Asteroid City, Metalocalypse, Impulse, Jon Moritsugu and More!
This piece was written during the 2023 SAG-AFTRA strike. Without the labor of the actors currently on strike, the works being covered here wouldn’t exist.
NEW RELEASE WALL
Asteroid City (Universal Pictures Home Entertainment): The levels-within-levels storytelling of Wes Anderson’s latest – it’s about people gathered in the desert in the 1950s, but that story is actually a play, and that play is actually part of a live TV drama – rewards repeat viewings, all the more reason to own this one in your physical-media library. The writer-director assembles another extraordinary ensemble cast (featuring regulars like Jason Schwartzman and Edward Norton alongside newcomers including Maya Hawke and Tom Hanks), but Margot Robbie might steal the whole thing in just one scene.
The Blackening (Lionsgate): This hilarious horror-comedy flew under many viewers’ radars among the big summer movies; catch up with it on Blu-ray.
Fast X (Universal Pictures Home Entertainment): Jason Momoa sweeps in to give this venerable franchise some much-needed zazz as it enters its final chapters.
The Flash (Warner Bros. Home Entertainment): Since David Zaslav decided this elaborate, expensive superhero saga merited a theatrical release, everyone’s all the more excited to see how Batgirl turned out.
Guardians of the Galaxy, Volume 3 (Marvel/Disney): The wacky band of space travelers return in a more downbeat entry; as such, fans either loved it or hated it.
Hotel Transylvania: Transformania / Hotel Transylvania 4-Movie Collection (both Sony Pictures Home Entertainment): The latest animated adventure of these groovy ghouls is available on its own or as part of a series-spanning box set. Adam Sandler voices Dracula only for the first three, but this franchise ranks among his best contributions to cinema.
The Machine (Sony Pictures Home Entertainment): Stand-up comic Bert Kreischer stars in this action-comedy based on his stand-up; Mark Hamill co-stars as his dad.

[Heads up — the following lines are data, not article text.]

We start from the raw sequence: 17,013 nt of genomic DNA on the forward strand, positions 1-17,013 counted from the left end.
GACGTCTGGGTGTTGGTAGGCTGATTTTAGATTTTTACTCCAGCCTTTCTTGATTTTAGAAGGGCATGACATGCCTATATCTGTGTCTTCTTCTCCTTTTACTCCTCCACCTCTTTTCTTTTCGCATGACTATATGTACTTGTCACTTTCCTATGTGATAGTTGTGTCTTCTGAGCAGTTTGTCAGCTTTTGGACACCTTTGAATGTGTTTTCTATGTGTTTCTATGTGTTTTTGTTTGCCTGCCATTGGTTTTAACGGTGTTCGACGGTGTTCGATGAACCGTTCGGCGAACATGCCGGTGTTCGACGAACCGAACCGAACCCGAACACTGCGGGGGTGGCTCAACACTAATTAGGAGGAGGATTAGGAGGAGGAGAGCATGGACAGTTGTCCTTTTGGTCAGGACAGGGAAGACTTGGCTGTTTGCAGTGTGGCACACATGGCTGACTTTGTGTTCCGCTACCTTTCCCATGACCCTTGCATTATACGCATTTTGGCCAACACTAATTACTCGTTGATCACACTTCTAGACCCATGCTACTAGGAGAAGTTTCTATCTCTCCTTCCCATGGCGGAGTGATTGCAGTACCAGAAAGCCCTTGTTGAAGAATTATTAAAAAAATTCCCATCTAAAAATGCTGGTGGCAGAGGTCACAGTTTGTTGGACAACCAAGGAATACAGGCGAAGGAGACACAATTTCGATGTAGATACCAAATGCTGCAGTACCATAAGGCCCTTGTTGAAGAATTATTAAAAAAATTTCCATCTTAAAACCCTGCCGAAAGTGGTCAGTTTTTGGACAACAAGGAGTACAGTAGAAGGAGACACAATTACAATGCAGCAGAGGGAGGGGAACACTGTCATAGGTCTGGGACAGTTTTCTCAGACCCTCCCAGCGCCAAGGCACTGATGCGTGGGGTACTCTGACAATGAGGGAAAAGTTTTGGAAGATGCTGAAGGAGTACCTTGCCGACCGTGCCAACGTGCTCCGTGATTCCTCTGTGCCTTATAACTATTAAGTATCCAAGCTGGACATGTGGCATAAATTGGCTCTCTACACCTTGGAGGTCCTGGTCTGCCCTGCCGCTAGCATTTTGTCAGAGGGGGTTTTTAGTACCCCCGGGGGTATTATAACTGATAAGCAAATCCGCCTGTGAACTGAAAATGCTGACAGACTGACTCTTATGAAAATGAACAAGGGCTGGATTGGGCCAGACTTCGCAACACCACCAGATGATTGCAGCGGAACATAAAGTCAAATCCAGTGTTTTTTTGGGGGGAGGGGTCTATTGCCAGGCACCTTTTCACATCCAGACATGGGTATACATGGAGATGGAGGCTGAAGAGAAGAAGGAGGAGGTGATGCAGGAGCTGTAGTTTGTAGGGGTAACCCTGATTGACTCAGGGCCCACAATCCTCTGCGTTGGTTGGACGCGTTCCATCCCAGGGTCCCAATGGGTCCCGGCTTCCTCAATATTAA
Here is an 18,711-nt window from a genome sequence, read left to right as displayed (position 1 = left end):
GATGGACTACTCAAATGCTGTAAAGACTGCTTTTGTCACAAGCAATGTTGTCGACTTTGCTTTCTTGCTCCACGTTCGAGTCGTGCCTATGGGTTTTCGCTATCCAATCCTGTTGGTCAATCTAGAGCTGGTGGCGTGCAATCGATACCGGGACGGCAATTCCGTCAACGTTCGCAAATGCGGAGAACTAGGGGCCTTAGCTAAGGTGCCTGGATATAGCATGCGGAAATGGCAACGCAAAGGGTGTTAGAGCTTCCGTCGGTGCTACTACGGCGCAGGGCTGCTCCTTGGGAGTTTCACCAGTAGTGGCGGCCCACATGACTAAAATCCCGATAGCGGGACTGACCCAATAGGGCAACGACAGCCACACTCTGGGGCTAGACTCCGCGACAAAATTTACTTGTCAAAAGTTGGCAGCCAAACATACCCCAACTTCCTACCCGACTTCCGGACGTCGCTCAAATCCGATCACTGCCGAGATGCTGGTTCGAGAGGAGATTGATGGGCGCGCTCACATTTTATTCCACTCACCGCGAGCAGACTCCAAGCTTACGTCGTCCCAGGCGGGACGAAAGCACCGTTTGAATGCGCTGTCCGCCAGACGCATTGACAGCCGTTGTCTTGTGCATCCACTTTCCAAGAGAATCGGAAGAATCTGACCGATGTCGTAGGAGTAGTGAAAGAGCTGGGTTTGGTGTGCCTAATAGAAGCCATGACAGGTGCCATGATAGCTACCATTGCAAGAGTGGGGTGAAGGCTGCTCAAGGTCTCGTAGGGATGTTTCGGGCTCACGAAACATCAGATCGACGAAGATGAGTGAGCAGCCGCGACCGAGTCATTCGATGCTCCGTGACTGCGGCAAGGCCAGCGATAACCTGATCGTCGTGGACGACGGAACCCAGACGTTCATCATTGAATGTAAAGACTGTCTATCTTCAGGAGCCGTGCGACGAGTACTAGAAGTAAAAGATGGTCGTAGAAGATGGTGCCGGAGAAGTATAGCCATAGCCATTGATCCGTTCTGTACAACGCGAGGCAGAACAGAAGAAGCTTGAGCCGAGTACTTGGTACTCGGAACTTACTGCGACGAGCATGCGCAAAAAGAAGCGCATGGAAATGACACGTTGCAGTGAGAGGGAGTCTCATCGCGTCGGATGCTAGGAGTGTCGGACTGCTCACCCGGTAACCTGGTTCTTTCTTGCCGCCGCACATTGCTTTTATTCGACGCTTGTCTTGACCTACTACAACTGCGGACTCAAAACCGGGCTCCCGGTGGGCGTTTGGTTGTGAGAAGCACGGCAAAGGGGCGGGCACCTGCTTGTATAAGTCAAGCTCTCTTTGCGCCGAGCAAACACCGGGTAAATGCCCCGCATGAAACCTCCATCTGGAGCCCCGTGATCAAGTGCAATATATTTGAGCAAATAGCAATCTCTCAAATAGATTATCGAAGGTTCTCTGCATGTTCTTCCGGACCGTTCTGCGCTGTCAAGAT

You Hurt My Feelings (Lionsgate): The great Nicole Holofcener reteams with Julia Louis-Dreyfus for this brilliant and stinging comedy about how much truth people in relationships really want to hear from their partners.
Vengeance Is Mine (The Film Desk): This 1984 comedy from Michael Roemer (The Plot Against Harry) gets its first real release. Brooke Adams stars as a woman who returns to her childhood home, only to encounter the chill of her actual family and the alcoholic turmoil of the neighbors in whose lives she becomes embroiled. This Blu-ray features a new Q&A with Roemer and Adams conducted by Bilge Ebiri.
The Catechism Cataclysm (Factory 25): Rough House Pictures (David Gordon Green, Jody Hill, and Danny McBride’s production company) present this indie comedy about a priest and his high-school idol, who both realize they’ve lost their way in life.
Give Me Pity! (Utopia): Director Amanda Kramer presents the variety show–psychological horror hybrid you’ve been waiting for.
Name Above Title and Other Tales of Woe by Carlos Conceição (Altered Innocence): A collection of experimentally outrageous (and mostly dialogue-free) shorts from the director of Tommy Guns.
Nobody’s Hero (Strand Releasing) / Revoir Paris (Music Box Films): Two new French films examine the impact of terrorism and paranoia on the lives of everyday people, taking very different approaches: The darkly comic Hero, from Alain Guiraudie (Stranger by the Lake) frames his tale as something of a sex farce, with the central couple’s trysts being interrupted by violence or by snooping neighbors looking for troublemakers. Alice Winocur’s Revoir Paris follows the survivor of a mass shooting, along with her fellow survivors, on the slow and uncertain path of recovery. Both are fascinating examinations of the modern world and its impact on our collective psyches.
Aloners (Film Movement): This Korean drama follows a woman who has created a life of isolation, and what happens when the outside world encroaches upon her solitude.
Falcon Lake (Yellow Veil Pictures) The feature directorial debut of Charlotte Le Bon premiered at the Cannes Directors’ Fortnight before receiving international acclaim. Based on a French graphic novel, the film tells a coming-of-age (with a ghost or two).